Are we resurrected, unbound, and set free from the things of this world just as Lazarus was?
43 When He had said these things, He cried out with a loud voice, “Lazarus, come forth.” 44 The man who had died came forth, bound hand and foot with wrappings, and his face was wrapped around with a cloth. Jesus *said to them, “Unbind him, and let him go.”
Today’s imagery is powerful. I honestly don’t know where to start. In understanding resurrection, we generally look towards the resurrection of Christ (as Christians). In Baptism, we symbolically identify with Christ in His death, burial, and resurrection. Generally, as we picture Jesus’ resurrection, we recall the story of the tomb being empty, Him appearing before some of the disciples, showing Thomas the marks in His hands, and then His eventual ascension into heaven. We rarely, however, think about our own resurrection in Christ.
The wrappings that Lazarus had on him were the burial dressings wrapped around his body for his burial. On the surface of this story, we see Jesus telling others to unwrap this “mummy” and allow him to walk freely. Let’s look, however, at the spiritual implications of this scene. Lazarus is “born again”. He has died to his old self and is now made anew. Who is Jesus really talking to in verse 44? Often times I hear about what Jesus did during the time period He was dead. Some say He went to hell to defeat the devil. I have not yet found this in scripture (although I certainly have not yet read it all this closely yet). I imagine Jesus’ words here, “Unbind him, and let him go,” is akin to what He will say on the cross, “it is finished.”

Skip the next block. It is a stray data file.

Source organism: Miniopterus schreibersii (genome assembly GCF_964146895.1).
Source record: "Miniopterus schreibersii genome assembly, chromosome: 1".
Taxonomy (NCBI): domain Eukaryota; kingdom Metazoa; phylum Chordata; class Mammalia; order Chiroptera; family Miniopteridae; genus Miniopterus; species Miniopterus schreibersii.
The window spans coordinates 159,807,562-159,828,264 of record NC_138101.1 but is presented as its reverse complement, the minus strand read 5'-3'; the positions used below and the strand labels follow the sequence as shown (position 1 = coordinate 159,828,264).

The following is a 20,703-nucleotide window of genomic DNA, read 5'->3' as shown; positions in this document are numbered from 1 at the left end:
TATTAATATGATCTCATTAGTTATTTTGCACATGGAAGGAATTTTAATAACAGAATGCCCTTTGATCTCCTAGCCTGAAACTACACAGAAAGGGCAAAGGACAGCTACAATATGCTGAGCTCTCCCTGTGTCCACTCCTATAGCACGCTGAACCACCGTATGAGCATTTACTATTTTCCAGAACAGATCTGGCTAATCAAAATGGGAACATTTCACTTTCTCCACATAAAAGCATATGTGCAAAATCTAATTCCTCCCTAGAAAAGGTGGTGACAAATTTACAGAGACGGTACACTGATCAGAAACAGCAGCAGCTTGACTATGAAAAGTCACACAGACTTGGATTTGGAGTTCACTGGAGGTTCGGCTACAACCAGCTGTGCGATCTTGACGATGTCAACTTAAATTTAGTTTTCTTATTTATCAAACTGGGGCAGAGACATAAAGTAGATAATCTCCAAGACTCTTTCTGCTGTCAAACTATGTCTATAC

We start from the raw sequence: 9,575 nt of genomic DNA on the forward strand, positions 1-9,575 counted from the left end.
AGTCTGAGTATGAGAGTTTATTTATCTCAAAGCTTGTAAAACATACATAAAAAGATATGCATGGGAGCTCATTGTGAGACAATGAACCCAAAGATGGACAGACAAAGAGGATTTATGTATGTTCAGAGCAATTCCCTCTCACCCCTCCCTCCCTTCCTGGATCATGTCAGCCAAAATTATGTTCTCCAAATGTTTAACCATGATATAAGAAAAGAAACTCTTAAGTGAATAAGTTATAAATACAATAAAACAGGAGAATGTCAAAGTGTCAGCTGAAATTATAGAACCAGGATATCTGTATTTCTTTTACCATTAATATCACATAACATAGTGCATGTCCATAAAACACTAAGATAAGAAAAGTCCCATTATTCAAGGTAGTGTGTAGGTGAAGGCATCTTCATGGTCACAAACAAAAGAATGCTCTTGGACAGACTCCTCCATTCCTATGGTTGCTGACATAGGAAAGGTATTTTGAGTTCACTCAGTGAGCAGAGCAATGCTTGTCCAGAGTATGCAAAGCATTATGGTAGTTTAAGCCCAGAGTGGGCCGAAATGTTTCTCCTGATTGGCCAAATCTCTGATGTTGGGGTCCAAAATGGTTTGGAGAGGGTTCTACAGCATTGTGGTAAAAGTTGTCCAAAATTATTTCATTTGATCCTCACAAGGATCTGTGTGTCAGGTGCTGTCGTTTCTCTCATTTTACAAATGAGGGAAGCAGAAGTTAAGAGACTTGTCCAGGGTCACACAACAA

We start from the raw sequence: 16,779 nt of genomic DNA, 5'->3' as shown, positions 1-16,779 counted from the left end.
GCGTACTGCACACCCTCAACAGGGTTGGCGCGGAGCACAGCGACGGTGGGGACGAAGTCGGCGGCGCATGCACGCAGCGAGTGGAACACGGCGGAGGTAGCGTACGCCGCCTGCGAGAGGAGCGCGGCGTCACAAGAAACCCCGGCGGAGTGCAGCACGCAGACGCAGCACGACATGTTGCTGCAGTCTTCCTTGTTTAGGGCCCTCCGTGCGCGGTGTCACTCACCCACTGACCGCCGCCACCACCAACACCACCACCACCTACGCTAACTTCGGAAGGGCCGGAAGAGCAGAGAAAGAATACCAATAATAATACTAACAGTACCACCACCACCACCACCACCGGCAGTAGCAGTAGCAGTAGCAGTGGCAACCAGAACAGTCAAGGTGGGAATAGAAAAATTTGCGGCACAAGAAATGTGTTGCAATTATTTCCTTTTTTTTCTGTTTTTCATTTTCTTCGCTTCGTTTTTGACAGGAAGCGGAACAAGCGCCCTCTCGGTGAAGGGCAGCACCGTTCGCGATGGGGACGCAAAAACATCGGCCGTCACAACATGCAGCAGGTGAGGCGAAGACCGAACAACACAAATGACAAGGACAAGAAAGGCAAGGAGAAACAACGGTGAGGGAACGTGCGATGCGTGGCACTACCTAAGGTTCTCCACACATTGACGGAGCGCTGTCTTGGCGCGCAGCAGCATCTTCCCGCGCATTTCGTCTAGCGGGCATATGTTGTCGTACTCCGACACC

We are bound to this world by our original life, by our original sin, by our original ways. When we are born again, when we are reborn into Christ, into the kingdom of God, He commands that our old life unbinds us and lets us go. We are set free from sin, free from bondage, and free to live the way we were designed to live. I think that so many people look at having a relationship with God through Christ (being a Christian) as an exercise in “giving up” of things. We think we have to do certain things to be a Christian, when in fact we get to do things because we are in communion with God.
Because God has given us the opportunity to be set free from these things, we get to experience freedom that is incomparable to any other type of freedom you can imagine. The Devil would have us believe we have to earn it. He would have us believe that grace isn’t free, “nothing is free,” right? God’s grace is a free gift, yet we continually put it back in the box or we don’t even open it. We don’t have to earn it by doing this or that. In fact, we can’t earn grace. It wouldn’t be grace if we could, would it? If we work for something or perform an action in order to get something, it is no longer grace, but a tradeoff. God doesn’t need our good deeds or works. God doesn’t need our money, our house, our tobacco addiction, our porn, our alcohol or drugs, our anger, our codependency, our lust and deceitful hearts. He doesn’t need anything. He wants us to accept His love.
How are you trying to earn grace? Have you come forth from the tomb to be unbound and set free?